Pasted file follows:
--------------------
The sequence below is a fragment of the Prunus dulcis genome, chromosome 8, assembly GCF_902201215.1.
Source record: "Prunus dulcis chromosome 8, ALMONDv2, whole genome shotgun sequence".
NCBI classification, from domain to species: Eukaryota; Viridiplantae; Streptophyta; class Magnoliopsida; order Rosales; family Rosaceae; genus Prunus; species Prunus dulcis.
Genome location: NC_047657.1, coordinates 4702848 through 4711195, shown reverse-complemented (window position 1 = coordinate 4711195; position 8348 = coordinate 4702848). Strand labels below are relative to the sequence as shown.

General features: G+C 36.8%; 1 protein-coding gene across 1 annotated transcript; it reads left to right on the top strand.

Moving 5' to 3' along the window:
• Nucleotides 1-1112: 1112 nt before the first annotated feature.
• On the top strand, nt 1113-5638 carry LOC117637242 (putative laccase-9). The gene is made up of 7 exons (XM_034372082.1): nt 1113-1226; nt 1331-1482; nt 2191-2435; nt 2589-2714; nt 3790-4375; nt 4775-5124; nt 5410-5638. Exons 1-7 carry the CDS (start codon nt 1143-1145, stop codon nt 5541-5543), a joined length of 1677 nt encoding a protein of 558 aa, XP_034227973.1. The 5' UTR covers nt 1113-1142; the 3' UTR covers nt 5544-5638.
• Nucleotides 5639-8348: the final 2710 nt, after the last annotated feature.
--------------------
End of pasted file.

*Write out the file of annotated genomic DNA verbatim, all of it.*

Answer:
The sequence below is a fragment of the Prunus dulcis genome, chromosome 8, assembly GCF_902201215.1.
Source record: "Prunus dulcis chromosome 8, ALMONDv2, whole genome shotgun sequence".
NCBI classification, from domain to species: Eukaryota; Viridiplantae; Streptophyta; class Magnoliopsida; order Rosales; family Rosaceae; genus Prunus; species Prunus dulcis.
Genome location: NC_047657.1, coordinates 4702848 through 4711195, shown reverse-complemented (window position 1 = coordinate 4711195; position 8348 = coordinate 4702848). Strand labels below are relative to the sequence as shown.

General features: G+C 36.8%; 1 protein-coding gene across 1 annotated transcript; it reads left to right on the top strand.

Moving 5' to 3' along the window:
• Nucleotides 1-1112: 1112 nt before the first annotated feature.
• On the top strand, nt 1113-5638 carry LOC117637242 (putative laccase-9). The gene is made up of 7 exons (XM_034372082.1): nt 1113-1226; nt 1331-1482; nt 2191-2435; nt 2589-2714; nt 3790-4375; nt 4775-5124; nt 5410-5638. Exons 1-7 carry the CDS (start codon nt 1143-1145, stop codon nt 5541-5543), a joined length of 1677 nt encoding a protein of 558 aa, XP_034227973.1. The 5' UTR covers nt 1113-1142; the 3' UTR covers nt 5544-5638.
• Nucleotides 5639-8348: the final 2710 nt, after the last annotated feature.